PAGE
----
Using this technique, you can avoid having to use any locks/critical sections to protect the data and run many filters simultaneously against a common data pool. It is completely lock-less, although you might want to reduce spinning by employing some events to efficiently manage wait-states.

2) Volatile Test Before Lock – Wikipedia recently named this “Double Checked Locking” Pattern.

The idea here is that if your access to a particular resource is not essential at a given time, you can preemptively avoid an expensive lock or try-lock call locking by checking a volatile flag.

For example, say you have a worker thread that is always running and working on something. Periodically, the worker checks a particular queue to see if there’s work for it to do in that particular area. It can look at a variable or a “hint” as it is sometimes called to determine whether or not it is worth its time to even bother acquiring the lock and checking for work. If the hint is satisfied that there’s work to do, then the lock can be acquired and work will be obtained. This is ideal for situations where over-locking, simply to check for work can impact performance on items entering the queue.

3) Flood Dam

If you really have performance problems with data entering your work queue… build a “Flood Dam”. I use this in my high-performance command processing queues. The idea here is that items enter the queue in two stages. There is an “incoming work” queue that is separate from the items that are actually being worked on. When the command processing thread needs new work and runs out of work to do, it simply empties the incoming work queue into the main work queue in one big swoop. This way, items that are entering the work queue do not interfere with work being done and vice verse.

4) Multi-queue

Certainly if you can build a queue that processes items in a background thread, you can also build a queue that offers multiple processing threads (ideally one per CPU core) and distributes the load automatically to the queue with the least amount of work backup. This approach is simple and effective when you have small operations that need to be completed and don’t want the overhead of a complex thread-pool architecture. Sometimes managing your queues can require more overhead than the actual work going into the queue so choosing the right type of queue is essential for performance. I typically use 3 different background processing classes of varying complexity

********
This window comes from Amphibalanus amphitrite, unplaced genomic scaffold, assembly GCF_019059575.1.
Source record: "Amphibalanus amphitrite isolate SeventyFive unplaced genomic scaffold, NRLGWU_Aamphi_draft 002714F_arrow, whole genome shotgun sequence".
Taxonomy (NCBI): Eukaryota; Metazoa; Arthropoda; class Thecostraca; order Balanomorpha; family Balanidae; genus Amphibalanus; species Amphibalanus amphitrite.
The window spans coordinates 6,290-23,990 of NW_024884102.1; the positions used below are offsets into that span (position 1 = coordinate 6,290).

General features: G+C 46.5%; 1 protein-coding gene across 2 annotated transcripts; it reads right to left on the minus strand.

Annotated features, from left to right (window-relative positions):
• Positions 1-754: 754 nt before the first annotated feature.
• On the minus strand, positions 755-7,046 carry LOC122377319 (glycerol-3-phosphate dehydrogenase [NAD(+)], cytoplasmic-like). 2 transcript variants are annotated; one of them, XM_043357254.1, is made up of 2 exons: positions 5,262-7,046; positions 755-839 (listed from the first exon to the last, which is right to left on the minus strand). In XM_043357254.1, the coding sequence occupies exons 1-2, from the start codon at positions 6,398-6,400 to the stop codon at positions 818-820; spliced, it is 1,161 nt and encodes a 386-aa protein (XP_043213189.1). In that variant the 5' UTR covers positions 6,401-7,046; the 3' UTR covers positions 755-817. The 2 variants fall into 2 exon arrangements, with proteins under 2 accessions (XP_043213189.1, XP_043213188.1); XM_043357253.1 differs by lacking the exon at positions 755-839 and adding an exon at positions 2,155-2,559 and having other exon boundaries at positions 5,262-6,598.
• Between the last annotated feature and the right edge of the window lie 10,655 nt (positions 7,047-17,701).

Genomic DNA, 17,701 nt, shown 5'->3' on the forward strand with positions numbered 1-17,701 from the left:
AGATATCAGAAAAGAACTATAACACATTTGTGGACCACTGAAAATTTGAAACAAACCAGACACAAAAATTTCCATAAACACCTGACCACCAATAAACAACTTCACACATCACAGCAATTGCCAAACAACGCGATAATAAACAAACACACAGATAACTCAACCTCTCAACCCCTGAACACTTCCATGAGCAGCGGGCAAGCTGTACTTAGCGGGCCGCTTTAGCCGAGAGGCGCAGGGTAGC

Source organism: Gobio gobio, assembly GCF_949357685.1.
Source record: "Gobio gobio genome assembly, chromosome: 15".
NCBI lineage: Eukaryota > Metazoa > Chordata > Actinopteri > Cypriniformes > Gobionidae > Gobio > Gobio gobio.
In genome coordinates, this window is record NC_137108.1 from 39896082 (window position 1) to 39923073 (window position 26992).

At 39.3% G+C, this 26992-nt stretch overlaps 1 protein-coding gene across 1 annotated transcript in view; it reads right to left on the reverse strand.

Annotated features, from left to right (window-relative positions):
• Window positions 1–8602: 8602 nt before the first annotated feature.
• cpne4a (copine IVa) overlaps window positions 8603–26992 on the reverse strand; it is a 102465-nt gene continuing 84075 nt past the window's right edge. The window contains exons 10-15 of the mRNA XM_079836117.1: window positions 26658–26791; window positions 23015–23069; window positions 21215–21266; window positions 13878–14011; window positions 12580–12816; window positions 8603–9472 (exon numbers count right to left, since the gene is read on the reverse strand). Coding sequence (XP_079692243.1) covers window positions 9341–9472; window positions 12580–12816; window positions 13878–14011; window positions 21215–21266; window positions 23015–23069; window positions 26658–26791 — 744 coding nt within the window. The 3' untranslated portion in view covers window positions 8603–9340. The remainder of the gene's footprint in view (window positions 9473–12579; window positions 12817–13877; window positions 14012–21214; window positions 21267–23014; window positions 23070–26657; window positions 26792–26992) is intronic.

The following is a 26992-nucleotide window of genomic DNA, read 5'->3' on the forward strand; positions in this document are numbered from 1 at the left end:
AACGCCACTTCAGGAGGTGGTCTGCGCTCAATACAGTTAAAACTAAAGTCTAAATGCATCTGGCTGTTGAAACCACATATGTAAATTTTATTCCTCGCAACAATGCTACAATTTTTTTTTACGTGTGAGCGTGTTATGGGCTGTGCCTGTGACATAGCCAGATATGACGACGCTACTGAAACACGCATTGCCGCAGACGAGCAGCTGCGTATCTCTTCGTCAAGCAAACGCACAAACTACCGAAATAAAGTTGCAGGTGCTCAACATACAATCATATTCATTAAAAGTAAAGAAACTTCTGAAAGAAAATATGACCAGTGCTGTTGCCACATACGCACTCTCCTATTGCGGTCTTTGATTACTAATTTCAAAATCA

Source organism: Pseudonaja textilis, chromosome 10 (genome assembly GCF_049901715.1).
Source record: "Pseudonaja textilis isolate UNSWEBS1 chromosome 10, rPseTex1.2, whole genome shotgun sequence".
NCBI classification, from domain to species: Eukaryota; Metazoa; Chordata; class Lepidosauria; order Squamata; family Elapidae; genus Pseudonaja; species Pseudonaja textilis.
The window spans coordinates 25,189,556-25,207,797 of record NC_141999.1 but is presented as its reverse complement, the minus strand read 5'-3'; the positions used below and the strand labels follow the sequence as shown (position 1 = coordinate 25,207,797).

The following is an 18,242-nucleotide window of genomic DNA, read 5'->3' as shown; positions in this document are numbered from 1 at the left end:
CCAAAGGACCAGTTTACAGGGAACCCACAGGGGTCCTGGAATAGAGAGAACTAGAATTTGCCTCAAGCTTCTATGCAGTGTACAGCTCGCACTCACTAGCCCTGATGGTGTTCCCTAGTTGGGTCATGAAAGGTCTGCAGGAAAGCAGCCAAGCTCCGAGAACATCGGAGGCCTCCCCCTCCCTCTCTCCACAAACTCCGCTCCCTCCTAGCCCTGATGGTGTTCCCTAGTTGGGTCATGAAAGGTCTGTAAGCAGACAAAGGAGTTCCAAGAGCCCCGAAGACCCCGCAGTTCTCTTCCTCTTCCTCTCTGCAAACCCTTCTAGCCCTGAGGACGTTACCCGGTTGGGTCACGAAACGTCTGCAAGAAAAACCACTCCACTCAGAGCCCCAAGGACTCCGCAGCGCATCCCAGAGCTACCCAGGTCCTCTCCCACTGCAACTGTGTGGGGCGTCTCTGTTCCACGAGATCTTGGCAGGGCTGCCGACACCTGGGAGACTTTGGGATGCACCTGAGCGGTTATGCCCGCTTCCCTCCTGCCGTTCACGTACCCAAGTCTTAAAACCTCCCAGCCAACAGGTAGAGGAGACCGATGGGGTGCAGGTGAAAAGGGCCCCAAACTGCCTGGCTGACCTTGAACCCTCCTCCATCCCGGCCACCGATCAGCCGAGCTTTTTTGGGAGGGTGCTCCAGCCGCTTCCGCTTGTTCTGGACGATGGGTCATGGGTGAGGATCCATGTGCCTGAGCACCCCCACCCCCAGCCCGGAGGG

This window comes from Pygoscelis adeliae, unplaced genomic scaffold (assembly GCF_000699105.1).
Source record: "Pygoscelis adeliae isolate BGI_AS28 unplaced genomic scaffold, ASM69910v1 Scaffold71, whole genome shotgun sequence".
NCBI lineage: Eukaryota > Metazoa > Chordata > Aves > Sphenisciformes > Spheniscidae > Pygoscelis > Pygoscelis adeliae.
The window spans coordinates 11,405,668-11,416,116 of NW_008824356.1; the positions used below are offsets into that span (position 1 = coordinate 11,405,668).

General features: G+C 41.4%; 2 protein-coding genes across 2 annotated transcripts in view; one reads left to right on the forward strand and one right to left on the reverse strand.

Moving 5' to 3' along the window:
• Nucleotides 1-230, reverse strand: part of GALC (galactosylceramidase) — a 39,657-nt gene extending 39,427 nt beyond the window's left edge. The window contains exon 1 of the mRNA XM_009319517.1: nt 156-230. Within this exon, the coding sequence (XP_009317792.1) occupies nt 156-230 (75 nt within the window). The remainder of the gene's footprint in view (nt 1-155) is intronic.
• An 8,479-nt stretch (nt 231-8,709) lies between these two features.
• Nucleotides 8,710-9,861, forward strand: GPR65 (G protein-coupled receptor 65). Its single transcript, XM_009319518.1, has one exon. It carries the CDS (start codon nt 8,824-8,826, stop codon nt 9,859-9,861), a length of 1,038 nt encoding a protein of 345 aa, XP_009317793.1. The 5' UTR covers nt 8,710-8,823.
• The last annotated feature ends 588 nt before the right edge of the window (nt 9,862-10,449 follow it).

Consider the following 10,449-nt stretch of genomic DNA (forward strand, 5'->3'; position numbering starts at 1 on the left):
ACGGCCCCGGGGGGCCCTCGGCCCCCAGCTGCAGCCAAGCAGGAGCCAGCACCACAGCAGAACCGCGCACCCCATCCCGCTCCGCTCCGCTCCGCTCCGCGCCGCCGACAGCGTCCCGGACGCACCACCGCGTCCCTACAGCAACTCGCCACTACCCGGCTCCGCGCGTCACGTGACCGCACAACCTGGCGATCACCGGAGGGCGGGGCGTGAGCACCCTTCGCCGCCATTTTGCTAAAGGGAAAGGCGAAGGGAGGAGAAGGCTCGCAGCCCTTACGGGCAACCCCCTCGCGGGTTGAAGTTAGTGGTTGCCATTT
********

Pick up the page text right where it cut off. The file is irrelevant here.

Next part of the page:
5) Command Resource Coordinator

To go along with #4 above, the command resource coordinator is my most complex of command/queue processing designs. In it, each command put into a queue is also tagged with a structure that describes how it intends to use various resources. The resources can be, network, memory, CPU, disk, or any other kind of custom resource that can be named by a string. A command that is 100% disk intensive, would ideally be run when no other disk intensive commands are being run. A 100% CPU intensive command would be run when there are enough cores available to process it. The command resource coordinator performs intelligent analysis on the commands that are in the queue and attempts to process them in an optimal order.

6) Named Locks

The idea behind a named lock is that you can control access to an infinite number of objects with a singleton lock coordinator by simply naming the locks. When a thread wants a lock, it has to ask the lock coordinator for it, identified by a string (or whatever is appropriate for your application). Any other threads that ask the lock coordinator for a lock with the same name will be denied the lock until the first thread releases the lock, however the lock coordinator will grant locks to other threads that ask for locks with names that do no match any locks already in the coordinator’s internal list of locks. This isn’t ideal for locks that are highly contended for because there will likely be internal implementation locks used by the coordinator to manage its own lists of locks. Ideally, the locks served by the named locking system would be held for longer periods of time when compared to a typical critical section, otherwise, you might as well just use a critical section.

7) Region/Record Locks

Region locks are nothing new, but for some reason I don’t see them in any concurrency pattern lists anywhere, so I figured I’d mention them.